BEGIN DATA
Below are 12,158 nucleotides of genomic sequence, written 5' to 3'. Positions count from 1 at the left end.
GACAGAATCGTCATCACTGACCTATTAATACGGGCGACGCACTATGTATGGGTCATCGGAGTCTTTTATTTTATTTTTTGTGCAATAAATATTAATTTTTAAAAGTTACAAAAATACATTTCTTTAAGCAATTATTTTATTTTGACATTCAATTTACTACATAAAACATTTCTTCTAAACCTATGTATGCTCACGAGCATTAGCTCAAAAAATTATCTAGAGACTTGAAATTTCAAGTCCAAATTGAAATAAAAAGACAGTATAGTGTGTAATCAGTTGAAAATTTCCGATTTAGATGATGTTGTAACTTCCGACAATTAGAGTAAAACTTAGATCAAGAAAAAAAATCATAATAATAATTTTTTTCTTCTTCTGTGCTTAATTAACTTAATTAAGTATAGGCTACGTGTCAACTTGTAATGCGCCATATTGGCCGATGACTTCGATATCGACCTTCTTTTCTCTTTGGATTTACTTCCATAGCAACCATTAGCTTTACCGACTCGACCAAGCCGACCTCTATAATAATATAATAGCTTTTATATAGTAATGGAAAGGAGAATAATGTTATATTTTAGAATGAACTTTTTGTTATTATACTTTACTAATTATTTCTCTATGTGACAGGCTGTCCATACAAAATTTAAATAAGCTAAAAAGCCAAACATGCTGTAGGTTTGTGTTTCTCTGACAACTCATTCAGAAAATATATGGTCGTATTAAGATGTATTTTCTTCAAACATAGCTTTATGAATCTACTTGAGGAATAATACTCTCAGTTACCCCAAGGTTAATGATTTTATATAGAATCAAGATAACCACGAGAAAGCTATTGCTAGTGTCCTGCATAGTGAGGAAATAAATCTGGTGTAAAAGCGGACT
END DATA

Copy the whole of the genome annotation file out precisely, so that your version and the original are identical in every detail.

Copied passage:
Below are 12,158 nucleotides of genomic sequence, written 5' to 3'. Positions count from 1 at the left end.
GACAGAATCGTCATCACTGACCTATTAATACGGGCGACGCACTATGTATGGGTCATCGGAGTCTTTTATTTTATTTTTTGTGCAATAAATATTAATTTTTAAAAGTTACAAAAATACATTTCTTTAAGCAATTATTTTATTTTGACATTCAATTTACTACATAAAACATTTCTTCTAAACCTATGTATGCTCACGAGCATTAGCTCAAAAAATTATCTAGAGACTTGAAATTTCAAGTCCAAATTGAAATAAAAAGACAGTATAGTGTGTAATCAGTTGAAAATTTCCGATTTAGATGATGTTGTAACTTCCGACAATTAGAGTAAAACTTAGATCAAGAAAAAAAATCATAATAATAATTTTTTTCTTCTTCTGTGCTTAATTAACTTAATTAAGTATAGGCTACGTGTCAACTTGTAATGCGCCATATTGGCCGATGACTTCGATATCGACCTTCTTTTCTCTTTGGATTTACTTCCATAGCAACCATTAGCTTTACCGACTCGACCAAGCCGACCTCTATAATAATATAATAGCTTTTATATAGTAATGGAAAGGAGAATAATGTTATATTTTAGAATGAACTTTTTGTTATTATACTTTACTAATTATTTCTCTATGTGACAGGCTGTCCATACAAAATTTAAATAAGCTAAAAAGCCAAACATGCTGTAGGTTTGTGTTTCTCTGACAACTCATTCAGAAAATATATGGTCGTATTAAGATGTATTTTCTTCAAACATAGCTTTATGAATCTACTTGAGGAATAATACTCTCAGTTACCCCAAGGTTAATGATTTTATATAGAATCAAGATAACCACGAGAAAGCTATTGCTAGTGTCCTGCATAGTGAGGAAATAAATCTGGTGTAAAAGCGGACT